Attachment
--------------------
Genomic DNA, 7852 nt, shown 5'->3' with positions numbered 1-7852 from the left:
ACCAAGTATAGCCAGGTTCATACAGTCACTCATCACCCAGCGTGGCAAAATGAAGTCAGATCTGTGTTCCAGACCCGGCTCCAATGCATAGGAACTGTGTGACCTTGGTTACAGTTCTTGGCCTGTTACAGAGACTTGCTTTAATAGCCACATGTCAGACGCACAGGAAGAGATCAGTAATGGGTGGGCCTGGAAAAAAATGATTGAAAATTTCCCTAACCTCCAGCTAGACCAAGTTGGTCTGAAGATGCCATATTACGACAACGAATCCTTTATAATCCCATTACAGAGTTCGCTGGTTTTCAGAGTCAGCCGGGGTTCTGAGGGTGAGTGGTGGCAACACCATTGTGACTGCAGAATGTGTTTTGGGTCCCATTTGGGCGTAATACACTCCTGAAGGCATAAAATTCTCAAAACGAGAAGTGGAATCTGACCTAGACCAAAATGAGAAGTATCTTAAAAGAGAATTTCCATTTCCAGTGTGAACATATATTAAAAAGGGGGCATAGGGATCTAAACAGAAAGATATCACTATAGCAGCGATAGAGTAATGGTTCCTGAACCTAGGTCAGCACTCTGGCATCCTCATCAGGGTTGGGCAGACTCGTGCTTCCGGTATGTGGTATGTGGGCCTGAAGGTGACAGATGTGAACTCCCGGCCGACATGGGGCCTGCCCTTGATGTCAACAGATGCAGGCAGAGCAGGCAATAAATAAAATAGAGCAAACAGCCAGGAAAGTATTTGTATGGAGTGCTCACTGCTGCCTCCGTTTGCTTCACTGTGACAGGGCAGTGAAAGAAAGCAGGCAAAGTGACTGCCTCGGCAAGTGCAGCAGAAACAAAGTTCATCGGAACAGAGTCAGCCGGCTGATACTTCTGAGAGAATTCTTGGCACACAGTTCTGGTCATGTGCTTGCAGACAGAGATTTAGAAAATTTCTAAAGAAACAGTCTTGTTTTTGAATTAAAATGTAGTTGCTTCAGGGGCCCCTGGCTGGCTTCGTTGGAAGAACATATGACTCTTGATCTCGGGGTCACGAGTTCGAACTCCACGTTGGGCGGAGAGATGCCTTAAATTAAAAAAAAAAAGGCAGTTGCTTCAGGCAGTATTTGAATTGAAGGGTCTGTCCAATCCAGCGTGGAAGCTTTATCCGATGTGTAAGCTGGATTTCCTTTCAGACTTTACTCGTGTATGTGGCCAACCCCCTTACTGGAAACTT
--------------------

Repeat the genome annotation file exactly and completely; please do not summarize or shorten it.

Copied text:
Genomic DNA, 7852 nt, shown 5'->3' with positions numbered 1-7852 from the left:
ACCAAGTATAGCCAGGTTCATACAGTCACTCATCACCCAGCGTGGCAAAATGAAGTCAGATCTGTGTTCCAGACCCGGCTCCAATGCATAGGAACTGTGTGACCTTGGTTACAGTTCTTGGCCTGTTACAGAGACTTGCTTTAATAGCCACATGTCAGACGCACAGGAAGAGATCAGTAATGGGTGGGCCTGGAAAAAAATGATTGAAAATTTCCCTAACCTCCAGCTAGACCAAGTTGGTCTGAAGATGCCATATTACGACAACGAATCCTTTATAATCCCATTACAGAGTTCGCTGGTTTTCAGAGTCAGCCGGGGTTCTGAGGGTGAGTGGTGGCAACACCATTGTGACTGCAGAATGTGTTTTGGGTCCCATTTGGGCGTAATACACTCCTGAAGGCATAAAATTCTCAAAACGAGAAGTGGAATCTGACCTAGACCAAAATGAGAAGTATCTTAAAAGAGAATTTCCATTTCCAGTGTGAACATATATTAAAAAGGGGGCATAGGGATCTAAACAGAAAGATATCACTATAGCAGCGATAGAGTAATGGTTCCTGAACCTAGGTCAGCACTCTGGCATCCTCATCAGGGTTGGGCAGACTCGTGCTTCCGGTATGTGGTATGTGGGCCTGAAGGTGACAGATGTGAACTCCCGGCCGACATGGGGCCTGCCCTTGATGTCAACAGATGCAGGCAGAGCAGGCAATAAATAAAATAGAGCAAACAGCCAGGAAAGTATTTGTATGGAGTGCTCACTGCTGCCTCCGTTTGCTTCACTGTGACAGGGCAGTGAAAGAAAGCAGGCAAAGTGACTGCCTCGGCAAGTGCAGCAGAAACAAAGTTCATCGGAACAGAGTCAGCCGGCTGATACTTCTGAGAGAATTCTTGGCACACAGTTCTGGTCATGTGCTTGCAGACAGAGATTTAGAAAATTTCTAAAGAAACAGTCTTGTTTTTGAATTAAAATGTAGTTGCTTCAGGGGCCCCTGGCTGGCTTCGTTGGAAGAACATATGACTCTTGATCTCGGGGTCACGAGTTCGAACTCCACGTTGGGCGGAGAGATGCCTTAAATTAAAAAAAAAAAGGCAGTTGCTTCAGGCAGTATTTGAATTGAAGGGTCTGTCCAATCCAGCGTGGAAGCTTTATCCGATGTGTAAGCTGGATTTCCTTTCAGACTTTACTCGTGTATGTGGCCAACCCCCTTACTGGAAACTT